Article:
Commodore 64 (ASSY 250469) Board Repairs

Alongside purchasing complete systems, over the past few years I’ve also accumulated a large quantity of incomplete circuit boards for “spares and repairs”, primarily from Commodore computers (VIC-20, VIC-20CR, C64, C64C, C16, Plus/4, C128, etc).

I got these for cheap in various job lots, with the intention of fixing up as many as possible and selling the working ones on for those who needed a fully-tested board (for swapping into a system, for use as a test board, etc). This meant I could focus on my favourite part of my work – the electronics restoration – without having to worry about case and keyboard cleaning, which is fun but can get quite tedious; also, a reliable supply of original spare parts from irreparable boards.

I recently finished my restoration of the salvageable boards, which has taken a VERY long time (bit by bit for the past year or so) because of both the quantity of the boards and the amount of work involved in testing, repairing, and cleaning each one.

This article focuses on a set of C64 boards I worked on, specifically a large number of ASSY 250469 boards – a late revision shortboard which followed the ASSY 250466.

Commodore 64 250469 Board #1

The first board is my Commodore 64C test board, which I use for testing ICs from the C64C to verify that they are working correctly.

Only the VIC-II (U7), SID (U9), and 8701 (U20) were socketed from the factory, and the two 41464 DRAM ICs (U10 and U11) had been socketed by the previous owner – with two new-old-stock 41464 DRAM ICs installed (available to buy from Retroleum) the board originally seemed to work fine. I socketed all of the other main ICs (except for the 64-pin SuperPLA) allowing me to test as many ICs as possible.

Unlike the earlier Commodore 64 longboards which all used eight 64K-by-1bit 4164 DRAM ICs, the ASSY 250469 shortboards (as used in the C64C, C64G, and C64 “Aldi”) uses two 64K-by-4bit 41464 DRAM ICs as a cost-saving measure.

I always use high-quality double-sided sockets, which are more reliable than cheap single-sided sockets as they contact the IC legs on both sides – a lot of people push the use of turned-pin sockets, but I don’t like using them as they make swapping ICs difficult, they are difficult to desolder, and they are visibly obviously non-standard.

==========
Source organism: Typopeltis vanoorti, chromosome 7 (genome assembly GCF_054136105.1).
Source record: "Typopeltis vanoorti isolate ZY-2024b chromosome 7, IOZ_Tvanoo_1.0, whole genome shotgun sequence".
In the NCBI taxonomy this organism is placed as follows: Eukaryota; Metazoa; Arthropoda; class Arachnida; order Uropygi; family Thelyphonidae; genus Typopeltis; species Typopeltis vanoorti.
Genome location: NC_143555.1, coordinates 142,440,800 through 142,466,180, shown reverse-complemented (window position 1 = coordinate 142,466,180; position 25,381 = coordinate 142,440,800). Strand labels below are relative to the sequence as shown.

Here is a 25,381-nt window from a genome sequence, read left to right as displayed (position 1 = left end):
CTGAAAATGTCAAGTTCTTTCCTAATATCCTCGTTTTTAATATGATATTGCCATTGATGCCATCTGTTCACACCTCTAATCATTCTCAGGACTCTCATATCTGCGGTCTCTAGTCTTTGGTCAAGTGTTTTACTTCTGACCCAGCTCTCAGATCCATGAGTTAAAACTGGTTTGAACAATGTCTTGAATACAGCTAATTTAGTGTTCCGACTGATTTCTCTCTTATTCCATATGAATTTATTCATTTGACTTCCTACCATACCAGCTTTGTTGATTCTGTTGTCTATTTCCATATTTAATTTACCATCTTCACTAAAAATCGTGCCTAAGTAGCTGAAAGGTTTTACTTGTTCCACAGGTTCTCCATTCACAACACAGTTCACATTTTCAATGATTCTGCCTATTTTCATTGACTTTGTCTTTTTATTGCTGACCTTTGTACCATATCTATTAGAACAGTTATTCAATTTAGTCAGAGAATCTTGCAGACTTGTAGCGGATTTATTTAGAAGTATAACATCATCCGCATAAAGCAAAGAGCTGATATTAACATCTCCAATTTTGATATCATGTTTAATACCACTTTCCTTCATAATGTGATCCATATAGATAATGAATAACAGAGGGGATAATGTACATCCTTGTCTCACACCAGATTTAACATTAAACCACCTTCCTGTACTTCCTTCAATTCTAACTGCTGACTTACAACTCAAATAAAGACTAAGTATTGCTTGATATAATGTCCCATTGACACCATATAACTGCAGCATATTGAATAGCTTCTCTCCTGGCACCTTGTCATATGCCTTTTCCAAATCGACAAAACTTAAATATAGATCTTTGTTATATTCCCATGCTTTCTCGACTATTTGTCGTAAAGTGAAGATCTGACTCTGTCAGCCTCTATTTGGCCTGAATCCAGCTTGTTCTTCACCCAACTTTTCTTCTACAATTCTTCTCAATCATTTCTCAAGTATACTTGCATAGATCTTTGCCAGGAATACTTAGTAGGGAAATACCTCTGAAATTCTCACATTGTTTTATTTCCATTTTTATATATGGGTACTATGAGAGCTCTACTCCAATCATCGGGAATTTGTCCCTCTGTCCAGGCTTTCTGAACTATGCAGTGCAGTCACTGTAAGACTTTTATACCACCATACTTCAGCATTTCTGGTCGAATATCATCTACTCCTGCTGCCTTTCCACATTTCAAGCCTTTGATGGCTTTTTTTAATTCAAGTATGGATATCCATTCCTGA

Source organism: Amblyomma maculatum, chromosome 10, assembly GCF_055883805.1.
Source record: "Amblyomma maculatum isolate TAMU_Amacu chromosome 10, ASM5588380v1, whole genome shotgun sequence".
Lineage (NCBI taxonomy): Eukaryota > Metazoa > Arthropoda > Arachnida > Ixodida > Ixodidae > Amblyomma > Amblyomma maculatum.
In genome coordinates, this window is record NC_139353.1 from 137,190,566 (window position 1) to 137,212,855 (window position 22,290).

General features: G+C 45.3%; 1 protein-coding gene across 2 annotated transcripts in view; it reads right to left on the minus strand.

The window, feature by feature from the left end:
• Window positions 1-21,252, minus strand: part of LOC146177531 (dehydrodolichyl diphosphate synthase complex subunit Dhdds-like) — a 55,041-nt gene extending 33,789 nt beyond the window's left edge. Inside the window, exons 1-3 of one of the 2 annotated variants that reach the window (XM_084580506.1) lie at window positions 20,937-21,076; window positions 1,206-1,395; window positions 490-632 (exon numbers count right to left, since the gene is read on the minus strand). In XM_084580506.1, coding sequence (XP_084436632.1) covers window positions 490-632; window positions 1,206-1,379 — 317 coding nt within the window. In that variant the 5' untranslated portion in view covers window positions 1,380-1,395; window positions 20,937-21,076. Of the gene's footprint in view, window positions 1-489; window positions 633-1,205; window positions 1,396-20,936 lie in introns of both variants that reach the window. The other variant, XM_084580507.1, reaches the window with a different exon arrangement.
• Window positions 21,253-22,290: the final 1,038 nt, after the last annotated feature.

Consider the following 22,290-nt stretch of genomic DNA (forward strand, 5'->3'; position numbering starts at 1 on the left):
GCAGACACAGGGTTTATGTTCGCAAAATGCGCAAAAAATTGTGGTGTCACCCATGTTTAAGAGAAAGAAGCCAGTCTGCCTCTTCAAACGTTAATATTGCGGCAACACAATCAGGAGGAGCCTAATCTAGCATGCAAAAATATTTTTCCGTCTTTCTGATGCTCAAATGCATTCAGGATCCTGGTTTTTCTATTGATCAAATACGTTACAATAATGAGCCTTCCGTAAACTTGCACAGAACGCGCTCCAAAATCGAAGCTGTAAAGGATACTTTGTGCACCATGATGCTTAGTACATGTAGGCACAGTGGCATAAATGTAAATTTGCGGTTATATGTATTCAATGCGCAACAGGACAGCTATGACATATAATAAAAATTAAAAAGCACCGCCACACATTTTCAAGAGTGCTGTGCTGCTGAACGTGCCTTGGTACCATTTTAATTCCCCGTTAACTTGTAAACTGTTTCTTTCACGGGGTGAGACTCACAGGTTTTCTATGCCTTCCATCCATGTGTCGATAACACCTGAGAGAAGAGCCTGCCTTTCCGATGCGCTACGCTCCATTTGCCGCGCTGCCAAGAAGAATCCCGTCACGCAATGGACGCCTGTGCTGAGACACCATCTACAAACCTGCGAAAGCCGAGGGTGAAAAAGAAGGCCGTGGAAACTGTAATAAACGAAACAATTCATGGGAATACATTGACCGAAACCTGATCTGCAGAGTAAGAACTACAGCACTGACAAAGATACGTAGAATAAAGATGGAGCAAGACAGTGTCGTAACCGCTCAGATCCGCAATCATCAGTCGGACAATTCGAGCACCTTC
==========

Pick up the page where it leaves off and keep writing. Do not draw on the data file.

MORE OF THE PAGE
Commodore 64 board #1 originally worked fine.

Then, one fateful day, I plugged my cassette port loopback dongle from my loopback harness in backwards and turned the machine on. Bad things ensued.

The internal fuse blew out immediately, and the computer wouldn’t boot up. When I pulled the board for further inspection, I noticed that one of the traces near the serial port connector on the underside of the PCB had burned up quite spectacularly.

I installed a spare fuse of the correct type and bridged the broken trace with a length of wrapping wire, then tested the board again – it still booted up OK (with flashing cursor and correct amount of RAM showing), but it failed the serial port test with a diagnostic cartridge and loopback harness installed and wouldn’t load from a disk drive (it would fail with a “?DEVICE NOT PRESENT” error).

Serial port problems are often due to failures with the Schmitt-trigger inverter (74LS14) which handles receiving bus signals, or the output driver (7406) which handles transmitting bus signals.

IC failures often lead to gates shorting or pulling on inputs or outputs, which draws more current, which increases die and package temperature – this can range from a subtle difference to something that could quickly burn your finger (i.e. RAM ICs damaged by overvoltage). Therefore, I used my IR thermometer to measure the temperature of all of the soldered ICs, to check for any outliers – I noticed that the 7406 at U22 (which should run cool) got very hot shortly after startup.

The 7406 is used as a buffer to drive the serial port output lines, and could be damaged if its outputs were shorted. I therefore removed the original IC using my desoldering station (a Duratool D00672) and tested it using my MiniPro TL866II, and it had indeed failed. I installed a socket (allowing the quick removal of ICs (i.e. for testing) without the need for rework) and fitted a new-old-stock 7406 IC (available to buy from Retroleum), but the serial port test still failed, and the 7406 still got warm.

The fact that the new 7406 was still getting warm indicated that its outputs were pulling heavy current (up to 50mA per pin) due to low impedance. This likely pointed to a problem with the serial port protection circuit.

Commodore 64 serial port circuit (image credit: C64 Workshop).

On most Commodore 64 boards, the serial port has a set of diodes between each output line and both the supply rail and ground, to try and limit damage when in case the port is plugged in incorrectly. If any of these diodes have failed, this can prevent the computer from transmitting correctly over the serial port.

I checked the diodes in question (CR9 and CR11-CR17, all 1N4148) in-circuit using the diode test function of my multimeter, and several of them were measuring inconsistently. The full set had obviously experienced a lot of stress, so I decided to replace the whole lot – they’re not an expensive part. I used an equivalent diode, the 1N914.